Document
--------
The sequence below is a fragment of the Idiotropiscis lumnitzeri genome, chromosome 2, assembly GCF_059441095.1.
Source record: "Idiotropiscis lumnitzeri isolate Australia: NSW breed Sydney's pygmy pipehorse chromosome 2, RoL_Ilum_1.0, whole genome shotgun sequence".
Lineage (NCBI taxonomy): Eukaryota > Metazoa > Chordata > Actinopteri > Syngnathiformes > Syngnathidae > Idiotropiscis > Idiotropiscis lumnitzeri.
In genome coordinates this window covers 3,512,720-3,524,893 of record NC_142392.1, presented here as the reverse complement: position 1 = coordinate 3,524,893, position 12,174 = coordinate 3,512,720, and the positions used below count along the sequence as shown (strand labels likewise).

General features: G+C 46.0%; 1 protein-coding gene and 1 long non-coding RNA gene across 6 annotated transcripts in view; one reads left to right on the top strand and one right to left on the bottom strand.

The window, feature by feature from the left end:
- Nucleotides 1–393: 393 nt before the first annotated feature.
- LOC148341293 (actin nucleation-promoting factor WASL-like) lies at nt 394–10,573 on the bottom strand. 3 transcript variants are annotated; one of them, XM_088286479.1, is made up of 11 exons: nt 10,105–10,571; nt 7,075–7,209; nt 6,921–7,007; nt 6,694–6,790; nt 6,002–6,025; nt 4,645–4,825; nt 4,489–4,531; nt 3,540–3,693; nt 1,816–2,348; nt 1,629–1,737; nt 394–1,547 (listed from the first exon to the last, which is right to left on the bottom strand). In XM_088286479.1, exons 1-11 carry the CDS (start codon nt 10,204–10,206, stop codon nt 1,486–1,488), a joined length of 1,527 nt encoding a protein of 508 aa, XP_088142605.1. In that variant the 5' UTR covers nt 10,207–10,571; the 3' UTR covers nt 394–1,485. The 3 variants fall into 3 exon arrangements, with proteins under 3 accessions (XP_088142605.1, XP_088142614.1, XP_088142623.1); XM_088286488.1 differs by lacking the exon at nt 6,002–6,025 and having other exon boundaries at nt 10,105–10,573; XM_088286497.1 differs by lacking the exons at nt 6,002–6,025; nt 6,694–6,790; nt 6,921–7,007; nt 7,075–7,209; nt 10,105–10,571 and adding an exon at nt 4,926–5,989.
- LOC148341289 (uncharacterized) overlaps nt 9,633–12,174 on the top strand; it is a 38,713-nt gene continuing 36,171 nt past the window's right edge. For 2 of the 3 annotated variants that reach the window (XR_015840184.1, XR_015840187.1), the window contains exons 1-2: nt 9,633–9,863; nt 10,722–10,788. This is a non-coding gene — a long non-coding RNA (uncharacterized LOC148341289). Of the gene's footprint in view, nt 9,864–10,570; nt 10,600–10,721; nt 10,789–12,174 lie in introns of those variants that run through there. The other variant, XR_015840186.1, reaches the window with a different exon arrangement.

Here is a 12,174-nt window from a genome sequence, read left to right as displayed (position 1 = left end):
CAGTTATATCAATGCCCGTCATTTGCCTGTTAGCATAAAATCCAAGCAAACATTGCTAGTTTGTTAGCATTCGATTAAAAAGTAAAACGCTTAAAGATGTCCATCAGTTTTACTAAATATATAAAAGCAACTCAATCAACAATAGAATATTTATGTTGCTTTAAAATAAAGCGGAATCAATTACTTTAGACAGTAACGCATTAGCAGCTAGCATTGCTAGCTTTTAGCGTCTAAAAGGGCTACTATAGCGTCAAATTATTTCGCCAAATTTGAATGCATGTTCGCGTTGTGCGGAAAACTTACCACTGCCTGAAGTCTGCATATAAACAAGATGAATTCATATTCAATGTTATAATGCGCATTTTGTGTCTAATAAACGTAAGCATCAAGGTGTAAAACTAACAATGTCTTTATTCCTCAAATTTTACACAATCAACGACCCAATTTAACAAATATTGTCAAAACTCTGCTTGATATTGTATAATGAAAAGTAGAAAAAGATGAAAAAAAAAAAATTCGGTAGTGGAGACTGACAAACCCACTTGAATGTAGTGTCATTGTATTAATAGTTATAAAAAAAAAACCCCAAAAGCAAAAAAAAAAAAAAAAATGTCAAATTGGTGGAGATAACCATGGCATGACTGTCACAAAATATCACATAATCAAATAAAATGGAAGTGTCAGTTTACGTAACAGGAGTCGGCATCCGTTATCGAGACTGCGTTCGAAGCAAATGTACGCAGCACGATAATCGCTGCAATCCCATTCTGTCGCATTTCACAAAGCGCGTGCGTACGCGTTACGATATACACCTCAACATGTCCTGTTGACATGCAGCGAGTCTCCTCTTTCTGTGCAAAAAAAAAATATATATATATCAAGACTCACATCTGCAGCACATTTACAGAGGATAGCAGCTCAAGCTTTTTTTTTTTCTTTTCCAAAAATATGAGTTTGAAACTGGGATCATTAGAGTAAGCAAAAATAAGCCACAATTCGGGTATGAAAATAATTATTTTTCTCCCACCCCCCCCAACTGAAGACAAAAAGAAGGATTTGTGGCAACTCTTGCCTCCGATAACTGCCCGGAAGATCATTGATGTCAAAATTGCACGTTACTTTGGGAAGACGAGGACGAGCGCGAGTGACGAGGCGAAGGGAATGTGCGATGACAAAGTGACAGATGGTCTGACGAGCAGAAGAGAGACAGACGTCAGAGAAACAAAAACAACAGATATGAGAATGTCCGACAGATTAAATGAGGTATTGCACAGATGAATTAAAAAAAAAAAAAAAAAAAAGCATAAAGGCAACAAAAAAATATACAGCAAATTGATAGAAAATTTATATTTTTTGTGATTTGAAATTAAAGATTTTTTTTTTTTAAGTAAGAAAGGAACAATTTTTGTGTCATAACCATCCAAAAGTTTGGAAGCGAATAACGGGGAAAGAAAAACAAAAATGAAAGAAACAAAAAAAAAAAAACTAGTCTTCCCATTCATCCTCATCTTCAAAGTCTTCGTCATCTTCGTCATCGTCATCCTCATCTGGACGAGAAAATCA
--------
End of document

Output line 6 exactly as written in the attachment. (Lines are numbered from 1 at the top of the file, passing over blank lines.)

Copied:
The window, feature by feature from the left end: